Treating ‘Fragile X’
Through isolation and the utilization of naturally occurring marijuana-like chemicals in the brain, French national research agency INSERM, in collaboration with UC Irvine professor Daniele Piomelli, have successful established a treatment for behavioral issues attributed to the neurological disorder, Fragile X Syndrome (FXS).
FXS, the most commonly known genetic cause of autism, is caused by the mutation of the FRM1 gene that is located on the X chromosome. The mutation causes the loss of fragile X mental retardation protein, which regulates signaling at key receptors in the brain. Inhibited signaling of this kind has been known to cause behavioral issues and other neurological issues, attributed as traits common to autism.
The study performed by Piomelli involved mice genetically altered with FMR1 mutations exhibiting traits of FXS Treated with novel compounds, that boost natural endocannibanoid signaling, mice with FXS showed dramatic behavioral improvements in maze tests.
“Experimental data suggest that boosting endocannabinoid signaling might be useful in a variety of medical conditions, including tobacco addiction and schizophrenia,” Piomelli said in regards to potential utilization of endocannibanoids for other disorders with similar behavioral issues.
Still, with so many benefits of endocanniboids and their enhancers, questions of potential treatment with naturally occurring cannibanoids has already arisen.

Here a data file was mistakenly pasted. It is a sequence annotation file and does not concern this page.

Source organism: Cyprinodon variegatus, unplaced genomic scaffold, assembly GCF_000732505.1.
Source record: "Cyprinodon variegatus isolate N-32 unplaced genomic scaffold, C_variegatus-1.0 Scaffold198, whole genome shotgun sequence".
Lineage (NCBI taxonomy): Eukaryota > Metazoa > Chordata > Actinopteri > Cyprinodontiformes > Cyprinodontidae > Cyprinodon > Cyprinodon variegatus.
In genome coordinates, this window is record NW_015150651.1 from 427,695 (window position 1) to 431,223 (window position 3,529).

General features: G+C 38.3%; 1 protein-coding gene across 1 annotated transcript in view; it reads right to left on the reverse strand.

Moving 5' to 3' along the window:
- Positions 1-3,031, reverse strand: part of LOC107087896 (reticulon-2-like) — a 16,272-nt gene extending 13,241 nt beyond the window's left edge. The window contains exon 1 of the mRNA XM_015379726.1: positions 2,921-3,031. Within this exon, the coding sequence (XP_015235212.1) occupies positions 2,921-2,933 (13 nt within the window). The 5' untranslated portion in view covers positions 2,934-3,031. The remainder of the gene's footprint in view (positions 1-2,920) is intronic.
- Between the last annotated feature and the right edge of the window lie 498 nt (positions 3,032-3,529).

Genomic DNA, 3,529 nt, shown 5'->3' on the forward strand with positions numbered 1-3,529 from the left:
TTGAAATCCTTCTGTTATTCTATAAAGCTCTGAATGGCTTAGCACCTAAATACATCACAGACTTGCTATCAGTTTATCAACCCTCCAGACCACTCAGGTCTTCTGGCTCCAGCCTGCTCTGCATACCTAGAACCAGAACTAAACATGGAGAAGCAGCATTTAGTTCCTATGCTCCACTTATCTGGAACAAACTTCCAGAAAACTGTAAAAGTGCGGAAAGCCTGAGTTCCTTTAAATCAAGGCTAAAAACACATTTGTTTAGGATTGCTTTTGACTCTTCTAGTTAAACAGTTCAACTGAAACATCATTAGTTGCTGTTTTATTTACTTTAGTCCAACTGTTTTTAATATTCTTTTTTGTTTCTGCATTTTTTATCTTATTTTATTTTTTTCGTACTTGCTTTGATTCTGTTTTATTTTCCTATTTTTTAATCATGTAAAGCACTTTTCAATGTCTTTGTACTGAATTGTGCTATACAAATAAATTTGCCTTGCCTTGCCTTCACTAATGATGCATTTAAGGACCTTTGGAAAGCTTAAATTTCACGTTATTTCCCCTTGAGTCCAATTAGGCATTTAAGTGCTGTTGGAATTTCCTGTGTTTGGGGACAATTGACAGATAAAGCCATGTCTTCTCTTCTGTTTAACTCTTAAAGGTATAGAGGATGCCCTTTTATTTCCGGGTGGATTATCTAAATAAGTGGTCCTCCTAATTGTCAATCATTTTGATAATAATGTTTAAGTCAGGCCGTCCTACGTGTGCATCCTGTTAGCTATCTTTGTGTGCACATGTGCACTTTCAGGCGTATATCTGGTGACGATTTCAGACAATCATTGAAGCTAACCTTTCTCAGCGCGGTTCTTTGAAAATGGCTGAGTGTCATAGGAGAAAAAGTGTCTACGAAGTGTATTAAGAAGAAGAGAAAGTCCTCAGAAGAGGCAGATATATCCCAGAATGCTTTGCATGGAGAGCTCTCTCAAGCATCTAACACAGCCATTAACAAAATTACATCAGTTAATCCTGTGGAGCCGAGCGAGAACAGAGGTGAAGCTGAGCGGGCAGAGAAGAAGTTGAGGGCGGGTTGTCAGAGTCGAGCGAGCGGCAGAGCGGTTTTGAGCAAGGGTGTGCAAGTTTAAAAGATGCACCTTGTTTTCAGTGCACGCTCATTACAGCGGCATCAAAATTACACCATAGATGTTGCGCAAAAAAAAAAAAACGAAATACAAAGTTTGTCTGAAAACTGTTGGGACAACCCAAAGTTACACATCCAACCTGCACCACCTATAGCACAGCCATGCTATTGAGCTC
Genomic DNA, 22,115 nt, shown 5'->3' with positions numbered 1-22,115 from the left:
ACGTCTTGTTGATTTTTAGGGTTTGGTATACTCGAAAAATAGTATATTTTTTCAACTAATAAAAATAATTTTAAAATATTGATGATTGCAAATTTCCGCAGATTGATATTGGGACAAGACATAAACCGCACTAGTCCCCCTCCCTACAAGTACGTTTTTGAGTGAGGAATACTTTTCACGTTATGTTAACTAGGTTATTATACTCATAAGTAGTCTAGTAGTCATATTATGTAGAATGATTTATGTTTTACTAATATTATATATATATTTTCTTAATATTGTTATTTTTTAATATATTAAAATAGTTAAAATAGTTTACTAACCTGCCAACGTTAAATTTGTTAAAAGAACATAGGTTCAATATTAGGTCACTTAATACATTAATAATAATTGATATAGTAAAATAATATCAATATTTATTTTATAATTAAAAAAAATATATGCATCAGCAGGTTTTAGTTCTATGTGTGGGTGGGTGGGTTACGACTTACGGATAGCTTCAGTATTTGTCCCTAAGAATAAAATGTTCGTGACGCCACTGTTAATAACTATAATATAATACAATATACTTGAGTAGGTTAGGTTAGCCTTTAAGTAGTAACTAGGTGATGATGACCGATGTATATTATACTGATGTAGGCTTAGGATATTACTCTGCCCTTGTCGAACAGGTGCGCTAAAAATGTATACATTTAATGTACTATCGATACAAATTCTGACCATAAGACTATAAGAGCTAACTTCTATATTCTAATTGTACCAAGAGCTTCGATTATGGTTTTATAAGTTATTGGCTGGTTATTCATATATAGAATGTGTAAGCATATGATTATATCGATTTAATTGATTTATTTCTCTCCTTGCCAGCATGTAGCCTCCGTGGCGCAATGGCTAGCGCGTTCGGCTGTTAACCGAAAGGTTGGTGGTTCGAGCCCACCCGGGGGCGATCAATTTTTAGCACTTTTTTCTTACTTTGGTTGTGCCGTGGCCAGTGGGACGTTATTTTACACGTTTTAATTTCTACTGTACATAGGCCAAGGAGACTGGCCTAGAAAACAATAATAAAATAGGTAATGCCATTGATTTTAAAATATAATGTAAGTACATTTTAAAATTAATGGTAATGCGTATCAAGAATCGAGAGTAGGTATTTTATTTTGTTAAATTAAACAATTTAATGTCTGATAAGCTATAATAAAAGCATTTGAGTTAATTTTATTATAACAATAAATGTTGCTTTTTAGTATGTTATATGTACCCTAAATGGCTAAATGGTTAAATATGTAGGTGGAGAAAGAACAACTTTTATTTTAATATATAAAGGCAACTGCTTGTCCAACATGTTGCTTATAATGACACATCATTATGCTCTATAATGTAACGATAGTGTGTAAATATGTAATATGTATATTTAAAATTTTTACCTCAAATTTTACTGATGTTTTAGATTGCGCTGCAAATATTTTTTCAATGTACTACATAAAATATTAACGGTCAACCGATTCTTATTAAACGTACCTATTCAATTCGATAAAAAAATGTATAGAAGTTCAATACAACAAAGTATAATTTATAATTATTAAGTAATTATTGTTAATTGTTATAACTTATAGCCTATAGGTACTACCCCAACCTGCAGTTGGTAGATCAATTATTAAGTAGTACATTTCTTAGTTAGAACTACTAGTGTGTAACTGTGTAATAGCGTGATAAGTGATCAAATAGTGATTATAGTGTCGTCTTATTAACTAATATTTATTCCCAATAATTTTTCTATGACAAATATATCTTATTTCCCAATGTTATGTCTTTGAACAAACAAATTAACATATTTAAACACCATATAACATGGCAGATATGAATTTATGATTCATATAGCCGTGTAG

Some researchers have already begun experimentation with marijuana and other cannibanoids to test the therapeutic effects on behavioral issues, due to their similar effects as endocannibanoids.
“THC in marijuana is chemically different from the endocannabinoids, but produce similar effects because it combines with the same receptor on the surface of brain cells,” Piomelli said, commenting on the use of marijuana in other studies to treat disorders like autism.
However, the question of negative feedback loops that eventually inhibit positive effects is a concern that has many researchers questioning the trade-offs.
“There is a risk for the cannabinoid receptor to become insensitive to the drug over time,” Piomelli said. “That’s a concern.”
And with such stigma surrounding use of narcotics like marijuana in medical treatments, research utilizing cannibanoids seeking for treatments must work around ethical concerns as treatments progress to the testable human level after such success in other testing species.